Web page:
There is suspicion in the UK and across Europe that the upcoming introduction of new European Directives will encourage a regime of conservatism and legal risk aversion, fostering the delivery of mediocre and banal building design. This book dispels these myths and instead looks at the genuine impact of EU law on architectural practice.
Engaging in public sector work requires a broad understanding of this seemingly complex and constantly evolving subject, and unlike other texts, the book is designed to explore public procurement from the perspective of the architect. An easy to follow guide through the complex legal and technical jargon involved in the procurement process, the book provides practical tools which will assist architects in developing their own, clear procurement strategy.
Although written with a UK audience in mind, the advice will also be applicable to other European jurisdictions. It is invaluable reading for existing practitioners wishing to expand their current involvement in the public procurement process, as well as those encountering it for the first time.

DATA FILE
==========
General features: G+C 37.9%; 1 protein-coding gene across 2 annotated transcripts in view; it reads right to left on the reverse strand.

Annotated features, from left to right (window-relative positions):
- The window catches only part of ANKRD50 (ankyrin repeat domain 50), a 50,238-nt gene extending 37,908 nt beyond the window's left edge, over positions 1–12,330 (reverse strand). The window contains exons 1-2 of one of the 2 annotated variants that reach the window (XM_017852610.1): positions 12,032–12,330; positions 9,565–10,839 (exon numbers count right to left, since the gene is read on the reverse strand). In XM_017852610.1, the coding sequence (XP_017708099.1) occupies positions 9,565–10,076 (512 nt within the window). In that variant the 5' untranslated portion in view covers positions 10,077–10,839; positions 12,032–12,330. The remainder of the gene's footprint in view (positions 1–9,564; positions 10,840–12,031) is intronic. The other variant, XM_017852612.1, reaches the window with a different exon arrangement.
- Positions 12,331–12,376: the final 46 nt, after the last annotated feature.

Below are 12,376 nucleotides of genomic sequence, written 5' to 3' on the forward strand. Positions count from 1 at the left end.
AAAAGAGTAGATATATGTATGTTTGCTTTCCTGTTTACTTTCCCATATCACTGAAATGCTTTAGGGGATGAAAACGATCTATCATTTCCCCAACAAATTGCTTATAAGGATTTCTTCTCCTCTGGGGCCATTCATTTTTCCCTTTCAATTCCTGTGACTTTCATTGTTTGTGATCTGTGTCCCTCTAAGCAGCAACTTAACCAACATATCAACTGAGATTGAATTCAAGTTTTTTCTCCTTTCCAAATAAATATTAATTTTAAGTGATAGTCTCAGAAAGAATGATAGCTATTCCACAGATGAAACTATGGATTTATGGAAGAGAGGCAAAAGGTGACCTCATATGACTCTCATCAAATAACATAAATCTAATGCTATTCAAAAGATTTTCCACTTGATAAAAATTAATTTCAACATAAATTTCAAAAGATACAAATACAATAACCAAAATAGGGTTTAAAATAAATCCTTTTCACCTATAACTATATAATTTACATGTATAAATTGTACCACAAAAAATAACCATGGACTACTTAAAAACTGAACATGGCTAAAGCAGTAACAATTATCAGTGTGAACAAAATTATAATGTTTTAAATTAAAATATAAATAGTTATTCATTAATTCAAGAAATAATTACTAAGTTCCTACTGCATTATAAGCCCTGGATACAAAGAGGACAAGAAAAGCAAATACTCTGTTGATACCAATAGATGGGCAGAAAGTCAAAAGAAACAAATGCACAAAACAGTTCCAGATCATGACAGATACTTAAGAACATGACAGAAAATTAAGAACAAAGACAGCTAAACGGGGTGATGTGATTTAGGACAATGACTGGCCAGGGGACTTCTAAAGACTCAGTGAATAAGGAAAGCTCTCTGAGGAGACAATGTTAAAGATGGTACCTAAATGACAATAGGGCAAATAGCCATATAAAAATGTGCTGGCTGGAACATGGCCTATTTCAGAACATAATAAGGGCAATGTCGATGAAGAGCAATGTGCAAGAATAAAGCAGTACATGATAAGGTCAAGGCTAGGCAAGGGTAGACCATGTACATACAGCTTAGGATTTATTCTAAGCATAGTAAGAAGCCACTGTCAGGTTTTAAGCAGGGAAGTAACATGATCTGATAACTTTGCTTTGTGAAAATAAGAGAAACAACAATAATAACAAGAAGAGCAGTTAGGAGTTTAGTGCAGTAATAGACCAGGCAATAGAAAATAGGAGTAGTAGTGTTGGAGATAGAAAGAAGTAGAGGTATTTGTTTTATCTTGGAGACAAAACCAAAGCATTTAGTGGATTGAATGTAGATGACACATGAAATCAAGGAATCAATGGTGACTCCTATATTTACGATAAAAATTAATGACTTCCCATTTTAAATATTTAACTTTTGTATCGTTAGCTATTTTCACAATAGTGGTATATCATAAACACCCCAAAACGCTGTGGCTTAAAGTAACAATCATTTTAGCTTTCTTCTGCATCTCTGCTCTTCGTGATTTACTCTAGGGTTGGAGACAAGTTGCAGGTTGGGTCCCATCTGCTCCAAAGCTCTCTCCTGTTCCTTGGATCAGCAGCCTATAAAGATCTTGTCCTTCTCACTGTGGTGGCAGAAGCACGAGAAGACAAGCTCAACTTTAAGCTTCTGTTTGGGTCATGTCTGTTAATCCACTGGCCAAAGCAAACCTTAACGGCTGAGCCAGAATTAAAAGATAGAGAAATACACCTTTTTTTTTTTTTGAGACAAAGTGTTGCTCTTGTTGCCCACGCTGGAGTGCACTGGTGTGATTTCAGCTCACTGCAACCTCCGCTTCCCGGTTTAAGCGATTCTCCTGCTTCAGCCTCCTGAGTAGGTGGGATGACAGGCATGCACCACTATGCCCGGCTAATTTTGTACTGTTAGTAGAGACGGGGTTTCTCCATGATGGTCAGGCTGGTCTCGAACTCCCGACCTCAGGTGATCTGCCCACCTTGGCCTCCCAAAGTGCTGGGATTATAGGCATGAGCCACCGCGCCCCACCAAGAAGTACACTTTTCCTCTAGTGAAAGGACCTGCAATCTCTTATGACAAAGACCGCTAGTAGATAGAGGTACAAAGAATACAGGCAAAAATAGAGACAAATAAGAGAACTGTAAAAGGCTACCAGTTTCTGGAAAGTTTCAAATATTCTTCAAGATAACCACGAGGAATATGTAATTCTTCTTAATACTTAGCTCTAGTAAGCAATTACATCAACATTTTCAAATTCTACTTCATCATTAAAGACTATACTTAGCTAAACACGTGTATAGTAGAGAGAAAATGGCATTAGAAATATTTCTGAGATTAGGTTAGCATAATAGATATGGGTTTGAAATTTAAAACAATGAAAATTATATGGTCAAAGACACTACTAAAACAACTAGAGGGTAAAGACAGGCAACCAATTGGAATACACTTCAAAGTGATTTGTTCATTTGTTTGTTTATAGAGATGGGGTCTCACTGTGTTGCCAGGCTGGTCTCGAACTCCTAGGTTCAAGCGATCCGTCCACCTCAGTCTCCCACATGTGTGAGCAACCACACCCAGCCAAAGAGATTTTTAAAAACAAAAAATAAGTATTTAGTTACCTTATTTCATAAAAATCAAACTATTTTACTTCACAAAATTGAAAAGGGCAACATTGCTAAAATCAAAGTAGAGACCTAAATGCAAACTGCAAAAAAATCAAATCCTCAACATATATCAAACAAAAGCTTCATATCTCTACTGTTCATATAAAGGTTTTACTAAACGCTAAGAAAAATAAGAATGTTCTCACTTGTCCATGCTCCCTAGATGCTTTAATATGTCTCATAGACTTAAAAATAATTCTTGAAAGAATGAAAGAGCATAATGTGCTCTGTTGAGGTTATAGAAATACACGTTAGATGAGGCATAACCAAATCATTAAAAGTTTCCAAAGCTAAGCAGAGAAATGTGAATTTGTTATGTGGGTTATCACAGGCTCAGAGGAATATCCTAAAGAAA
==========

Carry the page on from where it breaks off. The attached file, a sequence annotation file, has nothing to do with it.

Part 1: Demystifying Public Procurement Public Procurement in the EU and UK: Purpose and Core Principles 1. Procurement Procedures 2. Contracting Authorities i.e. ‘bodies governed by public law’ Part 2: Planning for Success in Public Procurement Direct and Indirect Means of Participation 3. Qualification: Evaluating Real and Perceived Barriers to your Participation 4. Award Criteria: How Can I Improve my Chances of Success Part 3: Challenging the Process 5. What are an Architect’s Rights? 6. Challenge Procedures 7. Influencing Buyer Behaviour (individually and as a group) Part 4: Managing an Architect’s Public Tender Strategy 8. Identifying your Strengths 9. The Architect’s Strategic Lifecycle Approach to Participation 10. Navigating Contract Notices: Avoiding Pit-falls and Playing to One’s Strengths 11. Learning through Participation 12. Planning for the Future